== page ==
Systematic analysis underlying the quality of the scientific evidence and conflicts of interest in gastroenterology practice guidelines

Joseph D Feuerstein, Anne E Gifford, Mona Akbari, Jonathan Goldman, Daniel A Leffler, Sunil G Sheth, Adam S Cheifetz
American Journal of Gastroenterology 2013, 108 (11): 1686-93

OBJECTIVES: The practice guidelines published by the American Gastroenterological Association (AGA) and the American College of Gastroenterology (ACG) are used to establish standards of care and improve patient outcomes. We examined the guidelines for quality of evidence, methods of grading evidence, and conflicts of interest (COIs).

METHODS: All 81 (AGA and ACG) guidelines available online on 26 July 2012 were reviewed for the presence of grading of evidence and COIs. In total, 570 recommendations were evaluated for level of evidence and methods used to grade the evidence. The data were evaluated in aggregate and by society.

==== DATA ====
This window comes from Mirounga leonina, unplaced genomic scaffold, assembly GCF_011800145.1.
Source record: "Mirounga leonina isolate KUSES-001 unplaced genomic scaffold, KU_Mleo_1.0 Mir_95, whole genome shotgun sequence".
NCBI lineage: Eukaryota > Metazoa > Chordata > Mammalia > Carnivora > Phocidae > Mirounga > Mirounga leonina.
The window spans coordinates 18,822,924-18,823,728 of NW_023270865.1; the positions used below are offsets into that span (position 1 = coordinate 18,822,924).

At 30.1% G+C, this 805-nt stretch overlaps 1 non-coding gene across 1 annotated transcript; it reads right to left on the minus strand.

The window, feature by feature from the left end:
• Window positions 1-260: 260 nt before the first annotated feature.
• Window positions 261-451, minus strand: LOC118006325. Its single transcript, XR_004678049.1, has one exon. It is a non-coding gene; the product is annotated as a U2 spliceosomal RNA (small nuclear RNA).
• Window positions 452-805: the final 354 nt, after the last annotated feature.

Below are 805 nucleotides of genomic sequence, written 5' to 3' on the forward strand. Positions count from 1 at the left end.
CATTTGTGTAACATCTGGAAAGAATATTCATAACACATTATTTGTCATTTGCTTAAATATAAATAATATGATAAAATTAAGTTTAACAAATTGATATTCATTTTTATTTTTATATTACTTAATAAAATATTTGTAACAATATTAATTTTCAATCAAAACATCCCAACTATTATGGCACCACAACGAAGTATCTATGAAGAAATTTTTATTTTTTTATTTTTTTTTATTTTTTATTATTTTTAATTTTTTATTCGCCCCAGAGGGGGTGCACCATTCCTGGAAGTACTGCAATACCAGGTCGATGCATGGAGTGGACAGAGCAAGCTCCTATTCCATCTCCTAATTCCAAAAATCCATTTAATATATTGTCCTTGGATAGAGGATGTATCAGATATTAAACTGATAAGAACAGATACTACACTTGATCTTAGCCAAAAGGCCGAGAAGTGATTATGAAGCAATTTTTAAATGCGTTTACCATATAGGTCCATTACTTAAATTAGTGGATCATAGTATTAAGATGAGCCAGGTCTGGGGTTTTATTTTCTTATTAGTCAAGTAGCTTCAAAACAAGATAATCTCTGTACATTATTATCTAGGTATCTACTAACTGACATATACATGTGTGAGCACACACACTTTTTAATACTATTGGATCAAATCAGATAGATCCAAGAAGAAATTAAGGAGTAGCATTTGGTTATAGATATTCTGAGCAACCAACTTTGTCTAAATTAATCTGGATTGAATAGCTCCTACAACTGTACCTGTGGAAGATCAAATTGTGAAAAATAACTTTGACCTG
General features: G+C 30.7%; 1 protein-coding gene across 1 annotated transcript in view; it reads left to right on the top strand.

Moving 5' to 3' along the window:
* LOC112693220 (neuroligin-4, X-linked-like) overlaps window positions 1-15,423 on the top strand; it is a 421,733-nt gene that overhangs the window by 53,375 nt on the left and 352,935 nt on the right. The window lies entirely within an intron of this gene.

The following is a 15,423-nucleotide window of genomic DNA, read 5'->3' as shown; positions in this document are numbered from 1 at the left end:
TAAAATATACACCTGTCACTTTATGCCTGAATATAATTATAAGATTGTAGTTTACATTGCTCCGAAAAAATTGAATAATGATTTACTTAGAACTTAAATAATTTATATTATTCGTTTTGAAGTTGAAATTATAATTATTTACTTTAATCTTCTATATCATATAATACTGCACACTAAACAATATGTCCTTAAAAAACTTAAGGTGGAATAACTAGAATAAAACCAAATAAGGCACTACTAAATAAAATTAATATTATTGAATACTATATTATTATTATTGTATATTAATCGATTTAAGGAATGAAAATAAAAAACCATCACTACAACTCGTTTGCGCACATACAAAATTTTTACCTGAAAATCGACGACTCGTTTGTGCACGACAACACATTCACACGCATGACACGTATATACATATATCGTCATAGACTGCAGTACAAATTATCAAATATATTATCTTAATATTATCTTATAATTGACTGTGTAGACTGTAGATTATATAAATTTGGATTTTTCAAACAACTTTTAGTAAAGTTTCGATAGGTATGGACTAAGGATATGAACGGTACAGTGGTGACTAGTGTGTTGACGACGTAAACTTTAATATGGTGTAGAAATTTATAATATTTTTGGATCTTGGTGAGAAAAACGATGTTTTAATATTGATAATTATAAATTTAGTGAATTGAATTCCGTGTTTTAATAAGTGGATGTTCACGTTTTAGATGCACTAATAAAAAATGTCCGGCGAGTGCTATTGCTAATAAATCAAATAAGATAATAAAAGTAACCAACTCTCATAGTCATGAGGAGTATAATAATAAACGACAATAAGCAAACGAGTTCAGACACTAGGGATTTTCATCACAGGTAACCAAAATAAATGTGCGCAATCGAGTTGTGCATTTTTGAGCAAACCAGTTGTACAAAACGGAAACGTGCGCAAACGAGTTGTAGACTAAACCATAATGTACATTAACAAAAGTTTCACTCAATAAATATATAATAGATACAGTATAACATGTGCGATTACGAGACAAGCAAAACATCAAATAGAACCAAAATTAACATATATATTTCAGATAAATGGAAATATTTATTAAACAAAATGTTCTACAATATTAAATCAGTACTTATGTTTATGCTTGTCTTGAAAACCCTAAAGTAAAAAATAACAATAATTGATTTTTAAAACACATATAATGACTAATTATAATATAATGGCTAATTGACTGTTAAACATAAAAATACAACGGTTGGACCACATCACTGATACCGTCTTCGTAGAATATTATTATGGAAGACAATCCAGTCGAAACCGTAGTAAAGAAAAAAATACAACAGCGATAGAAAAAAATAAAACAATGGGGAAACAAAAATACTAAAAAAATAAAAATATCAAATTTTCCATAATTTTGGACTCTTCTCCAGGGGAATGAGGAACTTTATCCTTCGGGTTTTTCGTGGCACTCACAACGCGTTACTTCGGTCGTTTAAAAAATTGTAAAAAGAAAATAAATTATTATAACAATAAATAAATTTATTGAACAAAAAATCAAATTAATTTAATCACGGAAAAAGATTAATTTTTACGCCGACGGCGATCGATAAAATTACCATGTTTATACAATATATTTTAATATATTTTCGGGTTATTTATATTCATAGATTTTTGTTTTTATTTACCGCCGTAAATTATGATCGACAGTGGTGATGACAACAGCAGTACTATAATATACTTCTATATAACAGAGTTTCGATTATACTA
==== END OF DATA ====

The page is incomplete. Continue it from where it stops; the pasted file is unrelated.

RESULTS: Only 31% (n=25) of the guidelines graded the levels of evidence. A total of 12 systems were used to grade the quality of evidence in these 25 guidelines. Of the 570 recommendations reviewed, only 29% (n=165) were supported by the highest quality of evidence, level A; 37% (n=210) level B, 29% (n=165) level C, and 5% (n=30) level D. Since 2007, 87% (n=13/15) of the ACG guidelines graded the evidence compared with only 33% of the AGA guidelines (n=4/12). Furthermore, 70% (n=57/81) of the guidelines failed to disclose any information regarding COIs. Of the 24 articles commenting on COIs, 67% reported COIs.

CONCLUSIONS: Although the majority of the gastroenterology guidelines fail to grade the quality of evidence, more recent ACG guidelines grade majority of their recommendations. When the evidence is graded, most of the supporting evidence is based on lower-quality evidence. In addition, most of the guidelines fail to comment on COIs, and when disclosed, numerous COIs were present. This study highlights the critical need to revise the guideline development process. Future guidelines should clearly state the quality of evidence for their recommendations, utilize a standard grading system, and be transparent regarding all COIs.

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